… and the mind's true liberation:
Jeffrey Miron links to an NPR story
describing the definitional acrobatics of states
that have decided to stop exempting candy from sales tax. But what's
"candy"? Well, …
So put into practice, that means Reese's Peanut Butter Cups are taxable. Mike and Ike candies are taxable. Kit Kat is exempt.
That's because Kit Kats have flour in them, explains Patrick Gillespie of Washington state's Department of Revenue. And flour is the not-so-secret ingredient that determines whether something is candy or not — at least if you're the taxman. If it has flour, it's not candy.
A group of states working together to simplify and sync up their tax codes came up with the flour test. It took them two years. They insist that the flour lobby had no influence in the matter.
Which reminds me of this old Bill Cosby routine, where he's forced into making breakfast for his children, and winds up serving them leftover chocolate cake. Key quote:
And someone in my brain looked under "chocolate cake". And saw the ingredients: Eggs! Eggs are in chocolate cake! And milk! Oh goody! And wheat! That's nutrition!The bit is on YouTube, and if you have a spare nine minutes and twenty-five seconds:
At the Volokh Conspiracy, John Elwood uncovers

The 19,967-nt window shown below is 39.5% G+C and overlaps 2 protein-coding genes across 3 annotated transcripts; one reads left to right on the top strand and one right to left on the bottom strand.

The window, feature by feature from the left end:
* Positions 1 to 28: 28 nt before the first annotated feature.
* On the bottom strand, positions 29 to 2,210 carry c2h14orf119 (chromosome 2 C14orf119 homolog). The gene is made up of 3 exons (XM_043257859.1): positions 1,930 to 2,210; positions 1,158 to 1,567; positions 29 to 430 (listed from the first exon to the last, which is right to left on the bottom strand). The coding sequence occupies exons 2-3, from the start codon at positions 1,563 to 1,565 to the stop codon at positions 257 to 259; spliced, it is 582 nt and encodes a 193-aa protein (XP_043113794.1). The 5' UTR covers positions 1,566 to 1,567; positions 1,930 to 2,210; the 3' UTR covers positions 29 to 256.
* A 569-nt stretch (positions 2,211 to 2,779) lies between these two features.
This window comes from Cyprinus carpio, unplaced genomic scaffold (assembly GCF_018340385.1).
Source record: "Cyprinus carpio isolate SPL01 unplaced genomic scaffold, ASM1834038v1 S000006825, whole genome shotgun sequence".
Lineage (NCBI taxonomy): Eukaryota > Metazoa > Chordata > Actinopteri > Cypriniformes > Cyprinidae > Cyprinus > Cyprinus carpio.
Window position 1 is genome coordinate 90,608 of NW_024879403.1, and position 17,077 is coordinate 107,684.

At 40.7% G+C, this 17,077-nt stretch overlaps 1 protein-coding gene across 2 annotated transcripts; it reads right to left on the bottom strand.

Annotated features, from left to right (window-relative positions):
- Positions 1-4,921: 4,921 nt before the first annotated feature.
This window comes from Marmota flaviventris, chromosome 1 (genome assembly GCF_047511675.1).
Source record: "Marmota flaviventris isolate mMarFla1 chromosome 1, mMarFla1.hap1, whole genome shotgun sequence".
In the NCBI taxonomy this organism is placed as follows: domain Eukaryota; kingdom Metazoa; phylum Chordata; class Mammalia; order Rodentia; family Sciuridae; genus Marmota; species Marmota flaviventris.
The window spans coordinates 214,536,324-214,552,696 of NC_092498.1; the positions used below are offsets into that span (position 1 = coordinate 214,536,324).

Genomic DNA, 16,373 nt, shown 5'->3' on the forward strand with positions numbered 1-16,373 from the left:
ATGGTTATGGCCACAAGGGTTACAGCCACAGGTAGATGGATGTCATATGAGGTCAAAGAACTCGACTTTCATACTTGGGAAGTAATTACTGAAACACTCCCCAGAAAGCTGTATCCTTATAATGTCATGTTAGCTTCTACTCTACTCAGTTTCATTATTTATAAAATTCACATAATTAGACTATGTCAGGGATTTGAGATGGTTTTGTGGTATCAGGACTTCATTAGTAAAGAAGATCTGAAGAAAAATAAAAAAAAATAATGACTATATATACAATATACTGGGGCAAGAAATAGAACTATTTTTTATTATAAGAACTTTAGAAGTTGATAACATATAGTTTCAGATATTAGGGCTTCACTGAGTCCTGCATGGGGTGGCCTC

the old WW2 OSS "Simple Sabotage Field Manual" used by
folks looking to disrupt the Nazi war machine. One of the
eye-opening sections describes how to monkey-wrench your local organization:
- Insist on doing everything through "channels." Never permit
short-cuts to be taken in order to expedite decisions.
- Make "speeches." Talk as frequently as possible and at great length.
Illustrate your "points" by long anecdotes and accounts of personal
experiences. Never hesitate to make a few appropriate "patriotic"
- When possible, refer all matters to committees, for "further study
and consideration." Attempt to make the committees as large as
possible—never less than five.
- Bring up irrelevant issues as frequently as possible.
- Haggle over precise wordings of communications, minutes,
- Refer back to matters decided upon at the last meeting and attempt
to re-open the question of the advisability of that decision.
- Advocate "caution." Be "reasonable" and urge your fellow-conferees
to be "reasonable" and avoid haste which might result in embarrassments
or difficulties later on.
- Be worried about the propriety of any decision—raise the
question of whether such action as is contemplated lies within the
jurisdiction of the group or whether it might conflict with the policy
of some higher echelon.
- Insist on doing everything through "channels." Never permit short-cuts to be taken in order to expedite decisions.
"I'll take 'Game Show Champs' Daughters' for $1000, Alex."
"Answer: Ken Jennings' daughter misheard this famous song lyric as 'This is the doggie in the angel's aquarium'."
[Hints for your correct response: (a) the title of this post; and (b) here. Please be sure it is in the form of a question.]